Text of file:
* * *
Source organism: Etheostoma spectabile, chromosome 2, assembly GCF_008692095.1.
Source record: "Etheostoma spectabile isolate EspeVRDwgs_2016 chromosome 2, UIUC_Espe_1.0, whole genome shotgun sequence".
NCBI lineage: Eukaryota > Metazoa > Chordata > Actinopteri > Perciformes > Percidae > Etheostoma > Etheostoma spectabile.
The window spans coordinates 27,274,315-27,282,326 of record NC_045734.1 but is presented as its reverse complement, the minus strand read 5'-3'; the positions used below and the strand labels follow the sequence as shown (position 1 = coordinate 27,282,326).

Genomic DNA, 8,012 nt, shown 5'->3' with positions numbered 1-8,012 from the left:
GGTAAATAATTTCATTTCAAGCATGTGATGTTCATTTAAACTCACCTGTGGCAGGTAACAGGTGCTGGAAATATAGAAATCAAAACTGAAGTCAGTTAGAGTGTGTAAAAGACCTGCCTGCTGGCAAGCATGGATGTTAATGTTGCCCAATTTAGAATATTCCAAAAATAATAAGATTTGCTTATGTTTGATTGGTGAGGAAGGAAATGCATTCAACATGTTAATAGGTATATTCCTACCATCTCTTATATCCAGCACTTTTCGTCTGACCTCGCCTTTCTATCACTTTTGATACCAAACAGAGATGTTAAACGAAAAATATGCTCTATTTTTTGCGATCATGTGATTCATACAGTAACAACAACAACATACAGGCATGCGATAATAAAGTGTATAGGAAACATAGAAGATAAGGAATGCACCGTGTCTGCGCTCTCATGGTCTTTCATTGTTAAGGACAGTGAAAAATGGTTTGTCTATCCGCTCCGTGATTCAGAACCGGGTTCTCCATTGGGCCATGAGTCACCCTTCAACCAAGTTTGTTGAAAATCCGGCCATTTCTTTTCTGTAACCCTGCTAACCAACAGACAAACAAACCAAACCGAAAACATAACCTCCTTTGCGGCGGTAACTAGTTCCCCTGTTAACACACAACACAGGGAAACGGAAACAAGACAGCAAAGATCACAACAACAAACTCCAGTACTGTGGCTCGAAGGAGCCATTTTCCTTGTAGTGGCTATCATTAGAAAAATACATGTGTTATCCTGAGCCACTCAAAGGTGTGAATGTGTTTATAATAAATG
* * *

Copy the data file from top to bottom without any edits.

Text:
Source organism: Etheostoma spectabile, chromosome 2, assembly GCF_008692095.1.
Source record: "Etheostoma spectabile isolate EspeVRDwgs_2016 chromosome 2, UIUC_Espe_1.0, whole genome shotgun sequence".
NCBI lineage: Eukaryota > Metazoa > Chordata > Actinopteri > Perciformes > Percidae > Etheostoma > Etheostoma spectabile.
The window spans coordinates 27,274,315-27,282,326 of record NC_045734.1 but is presented as its reverse complement, the minus strand read 5'-3'; the positions used below and the strand labels follow the sequence as shown (position 1 = coordinate 27,282,326).

Genomic DNA, 8,012 nt, shown 5'->3' with positions numbered 1-8,012 from the left:
GGTAAATAATTTCATTTCAAGCATGTGATGTTCATTTAAACTCACCTGTGGCAGGTAACAGGTGCTGGAAATATAGAAATCAAAACTGAAGTCAGTTAGAGTGTGTAAAAGACCTGCCTGCTGGCAAGCATGGATGTTAATGTTGCCCAATTTAGAATATTCCAAAAATAATAAGATTTGCTTATGTTTGATTGGTGAGGAAGGAAATGCATTCAACATGTTAATAGGTATATTCCTACCATCTCTTATATCCAGCACTTTTCGTCTGACCTCGCCTTTCTATCACTTTTGATACCAAACAGAGATGTTAAACGAAAAATATGCTCTATTTTTTGCGATCATGTGATTCATACAGTAACAACAACAACATACAGGCATGCGATAATAAAGTGTATAGGAAACATAGAAGATAAGGAATGCACCGTGTCTGCGCTCTCATGGTCTTTCATTGTTAAGGACAGTGAAAAATGGTTTGTCTATCCGCTCCGTGATTCAGAACCGGGTTCTCCATTGGGCCATGAGTCACCCTTCAACCAAGTTTGTTGAAAATCCGGCCATTTCTTTTCTGTAACCCTGCTAACCAACAGACAAACAAACCAAACCGAAAACATAACCTCCTTTGCGGCGGTAACTAGTTCCCCTGTTAACACACAACACAGGGAAACGGAAACAAGACAGCAAAGATCACAACAACAAACTCCAGTACTGTGGCTCGAAGGAGCCATTTTCCTTGTAGTGGCTATCATTAGAAAAATACATGTGTTATCCTGAGCCACTCAAAGGTGTGAATGTGTTTATAATAAATG